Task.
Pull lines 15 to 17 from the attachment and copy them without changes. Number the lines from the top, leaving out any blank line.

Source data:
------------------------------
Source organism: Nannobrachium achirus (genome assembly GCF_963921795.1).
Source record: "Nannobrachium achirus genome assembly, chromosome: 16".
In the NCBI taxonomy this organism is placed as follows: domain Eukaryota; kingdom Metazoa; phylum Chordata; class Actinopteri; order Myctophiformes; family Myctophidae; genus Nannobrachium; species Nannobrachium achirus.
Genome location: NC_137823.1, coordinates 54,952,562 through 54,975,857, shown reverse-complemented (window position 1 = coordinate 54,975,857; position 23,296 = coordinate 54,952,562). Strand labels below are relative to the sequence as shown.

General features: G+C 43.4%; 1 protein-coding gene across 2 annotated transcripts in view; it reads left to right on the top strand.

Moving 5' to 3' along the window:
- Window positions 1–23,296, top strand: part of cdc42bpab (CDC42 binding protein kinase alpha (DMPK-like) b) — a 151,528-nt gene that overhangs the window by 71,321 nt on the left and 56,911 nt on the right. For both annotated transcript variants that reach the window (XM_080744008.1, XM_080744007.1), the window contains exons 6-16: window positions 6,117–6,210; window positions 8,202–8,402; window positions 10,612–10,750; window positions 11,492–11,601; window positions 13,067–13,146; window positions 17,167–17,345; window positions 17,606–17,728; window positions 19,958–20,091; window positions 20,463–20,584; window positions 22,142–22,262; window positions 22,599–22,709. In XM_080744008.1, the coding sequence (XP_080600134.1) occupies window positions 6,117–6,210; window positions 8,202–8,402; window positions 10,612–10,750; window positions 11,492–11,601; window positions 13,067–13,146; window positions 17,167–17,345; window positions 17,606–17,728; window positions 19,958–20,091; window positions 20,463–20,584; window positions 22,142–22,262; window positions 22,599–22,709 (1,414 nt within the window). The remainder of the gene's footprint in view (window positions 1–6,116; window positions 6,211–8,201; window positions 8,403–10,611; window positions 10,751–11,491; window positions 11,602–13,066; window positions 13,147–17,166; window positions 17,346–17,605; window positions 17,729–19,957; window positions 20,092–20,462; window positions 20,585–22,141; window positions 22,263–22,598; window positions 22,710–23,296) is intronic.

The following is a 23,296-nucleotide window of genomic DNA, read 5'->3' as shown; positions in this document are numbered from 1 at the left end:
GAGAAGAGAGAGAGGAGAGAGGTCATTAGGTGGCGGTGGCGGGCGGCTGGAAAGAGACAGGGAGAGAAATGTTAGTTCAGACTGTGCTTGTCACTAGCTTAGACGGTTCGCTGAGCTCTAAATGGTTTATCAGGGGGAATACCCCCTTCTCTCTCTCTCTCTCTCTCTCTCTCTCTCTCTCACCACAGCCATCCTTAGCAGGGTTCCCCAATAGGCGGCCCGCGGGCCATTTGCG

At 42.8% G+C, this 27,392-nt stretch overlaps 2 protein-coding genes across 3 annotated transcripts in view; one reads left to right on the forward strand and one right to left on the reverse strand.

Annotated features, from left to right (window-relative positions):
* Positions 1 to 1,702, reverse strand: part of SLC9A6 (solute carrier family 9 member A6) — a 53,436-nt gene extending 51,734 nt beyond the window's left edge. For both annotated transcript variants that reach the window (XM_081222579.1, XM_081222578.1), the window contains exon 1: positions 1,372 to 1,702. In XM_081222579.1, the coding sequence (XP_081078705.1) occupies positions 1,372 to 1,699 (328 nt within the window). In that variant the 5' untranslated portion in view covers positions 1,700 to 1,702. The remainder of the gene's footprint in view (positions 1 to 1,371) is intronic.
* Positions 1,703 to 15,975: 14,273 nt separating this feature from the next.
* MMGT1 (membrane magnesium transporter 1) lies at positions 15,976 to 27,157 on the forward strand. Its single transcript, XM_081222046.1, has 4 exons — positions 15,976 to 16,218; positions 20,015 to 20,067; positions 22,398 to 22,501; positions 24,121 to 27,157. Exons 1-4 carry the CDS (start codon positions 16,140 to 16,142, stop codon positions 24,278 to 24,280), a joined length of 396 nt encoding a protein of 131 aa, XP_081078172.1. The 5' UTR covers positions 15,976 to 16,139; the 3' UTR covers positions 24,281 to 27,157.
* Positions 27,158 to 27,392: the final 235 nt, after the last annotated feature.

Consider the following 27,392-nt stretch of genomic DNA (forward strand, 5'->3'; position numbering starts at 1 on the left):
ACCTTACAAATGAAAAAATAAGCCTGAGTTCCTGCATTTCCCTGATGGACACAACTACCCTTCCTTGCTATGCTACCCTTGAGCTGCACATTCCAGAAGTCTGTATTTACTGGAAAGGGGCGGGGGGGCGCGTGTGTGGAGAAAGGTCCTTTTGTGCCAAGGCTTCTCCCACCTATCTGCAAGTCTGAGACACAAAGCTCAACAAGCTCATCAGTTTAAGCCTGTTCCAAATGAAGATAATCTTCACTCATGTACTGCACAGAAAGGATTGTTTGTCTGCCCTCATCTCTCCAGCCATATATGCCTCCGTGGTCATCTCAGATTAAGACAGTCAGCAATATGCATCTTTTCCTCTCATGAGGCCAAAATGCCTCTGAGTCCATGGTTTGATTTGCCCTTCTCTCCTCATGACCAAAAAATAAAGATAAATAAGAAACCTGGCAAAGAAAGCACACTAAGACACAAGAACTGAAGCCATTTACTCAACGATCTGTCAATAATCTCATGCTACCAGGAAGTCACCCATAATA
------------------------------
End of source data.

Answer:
* Positions 27,158 to 27,392: the final 235 nt, after the last annotated feature.

Consider the following 27,392-nt stretch of genomic DNA (forward strand, 5'->3'; position numbering starts at 1 on the left):
ACCTTACAAATGAAAAAATAAGCCTGAGTTCCTGCATTTCCCTGATGGACACAACTACCCTTCCTTGCTATGCTACCCTTGAGCTGCACATTCCAGAAGTCTGTATTTACTGGAAAGGGGCGGGGGGGCGCGTGTGTGGAGAAAGGTCCTTTTGTGCCAAGGCTTCTCCCACCTATCTGCAAGTCTGAGACACAAAGCTCAACAAGCTCATCAGTTTAAGCCTGTTCCAAATGAAGATAATCTTCACTCATGTACTGCACAGAAAGGATTGTTTGTCTGCCCTCATCTCTCCAGCCATATATGCCTCCGTGGTCATCTCAGATTAAGACAGTCAGCAATATGCATCTTTTCCTCTCATGAGGCCAAAATGCCTCTGAGTCCATGGTTTGATTTGCCCTTCTCTCCTCATGACCAAAAAATAAAGATAAATAAGAAACCTGGCAAAGAAAGCACACTAAGACACAAGAACTGAAGCCATTTACTCAACGATCTGTCAATAATCTCATGCTACCAGGAAGTCACCCATAATA